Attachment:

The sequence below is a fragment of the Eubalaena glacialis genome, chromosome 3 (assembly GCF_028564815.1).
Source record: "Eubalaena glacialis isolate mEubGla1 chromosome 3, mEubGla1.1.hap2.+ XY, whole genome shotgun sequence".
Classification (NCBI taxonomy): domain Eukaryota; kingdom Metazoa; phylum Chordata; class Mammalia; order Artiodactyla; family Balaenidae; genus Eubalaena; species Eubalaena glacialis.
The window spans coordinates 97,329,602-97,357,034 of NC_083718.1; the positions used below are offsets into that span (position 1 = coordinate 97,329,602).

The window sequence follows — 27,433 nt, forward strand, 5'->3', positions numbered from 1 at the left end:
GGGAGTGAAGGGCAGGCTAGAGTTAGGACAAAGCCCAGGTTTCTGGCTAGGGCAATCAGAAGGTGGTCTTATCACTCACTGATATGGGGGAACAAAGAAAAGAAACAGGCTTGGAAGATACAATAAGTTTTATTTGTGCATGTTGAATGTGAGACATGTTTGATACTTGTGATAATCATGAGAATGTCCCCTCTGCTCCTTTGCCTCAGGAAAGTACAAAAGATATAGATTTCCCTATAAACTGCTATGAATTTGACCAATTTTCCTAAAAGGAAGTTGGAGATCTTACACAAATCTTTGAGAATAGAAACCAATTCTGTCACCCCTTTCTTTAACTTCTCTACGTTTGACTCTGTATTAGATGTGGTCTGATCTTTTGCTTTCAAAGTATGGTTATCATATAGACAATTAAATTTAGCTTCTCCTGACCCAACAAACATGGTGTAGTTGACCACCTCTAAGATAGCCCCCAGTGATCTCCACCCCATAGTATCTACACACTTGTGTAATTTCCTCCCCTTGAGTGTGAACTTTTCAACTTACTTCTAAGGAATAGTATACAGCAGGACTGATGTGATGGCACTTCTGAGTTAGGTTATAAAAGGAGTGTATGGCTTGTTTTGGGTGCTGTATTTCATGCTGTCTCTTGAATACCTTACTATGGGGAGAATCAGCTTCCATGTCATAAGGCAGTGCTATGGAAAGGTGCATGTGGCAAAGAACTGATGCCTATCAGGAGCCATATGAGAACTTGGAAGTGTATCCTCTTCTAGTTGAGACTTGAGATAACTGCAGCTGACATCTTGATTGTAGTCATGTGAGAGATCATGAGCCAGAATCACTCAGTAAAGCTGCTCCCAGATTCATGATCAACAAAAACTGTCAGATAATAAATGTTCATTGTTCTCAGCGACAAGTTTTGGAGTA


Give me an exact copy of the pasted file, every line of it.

The sequence below is a fragment of the Eubalaena glacialis genome, chromosome 3 (assembly GCF_028564815.1).
Source record: "Eubalaena glacialis isolate mEubGla1 chromosome 3, mEubGla1.1.hap2.+ XY, whole genome shotgun sequence".
Classification (NCBI taxonomy): domain Eukaryota; kingdom Metazoa; phylum Chordata; class Mammalia; order Artiodactyla; family Balaenidae; genus Eubalaena; species Eubalaena glacialis.
The window spans coordinates 97,329,602-97,357,034 of NC_083718.1; the positions used below are offsets into that span (position 1 = coordinate 97,329,602).

The window sequence follows — 27,433 nt, forward strand, 5'->3', positions numbered from 1 at the left end:
GGGAGTGAAGGGCAGGCTAGAGTTAGGACAAAGCCCAGGTTTCTGGCTAGGGCAATCAGAAGGTGGTCTTATCACTCACTGATATGGGGGAACAAAGAAAAGAAACAGGCTTGGAAGATACAATAAGTTTTATTTGTGCATGTTGAATGTGAGACATGTTTGATACTTGTGATAATCATGAGAATGTCCCCTCTGCTCCTTTGCCTCAGGAAAGTACAAAAGATATAGATTTCCCTATAAACTGCTATGAATTTGACCAATTTTCCTAAAAGGAAGTTGGAGATCTTACACAAATCTTTGAGAATAGAAACCAATTCTGTCACCCCTTTCTTTAACTTCTCTACGTTTGACTCTGTATTAGATGTGGTCTGATCTTTTGCTTTCAAAGTATGGTTATCATATAGACAATTAAATTTAGCTTCTCCTGACCCAACAAACATGGTGTAGTTGACCACCTCTAAGATAGCCCCCAGTGATCTCCACCCCATAGTATCTACACACTTGTGTAATTTCCTCCCCTTGAGTGTGAACTTTTCAACTTACTTCTAAGGAATAGTATACAGCAGGACTGATGTGATGGCACTTCTGAGTTAGGTTATAAAAGGAGTGTATGGCTTGTTTTGGGTGCTGTATTTCATGCTGTCTCTTGAATACCTTACTATGGGGAGAATCAGCTTCCATGTCATAAGGCAGTGCTATGGAAAGGTGCATGTGGCAAAGAACTGATGCCTATCAGGAGCCATATGAGAACTTGGAAGTGTATCCTCTTCTAGTTGAGACTTGAGATAACTGCAGCTGACATCTTGATTGTAGTCATGTGAGAGATCATGAGCCAGAATCACTCAGTAAAGCTGCTCCCAGATTCATGATCAACAAAAACTGTCAGATAATAAATGTTCATTGTTCTCAGCGACAAGTTTTGGAGTA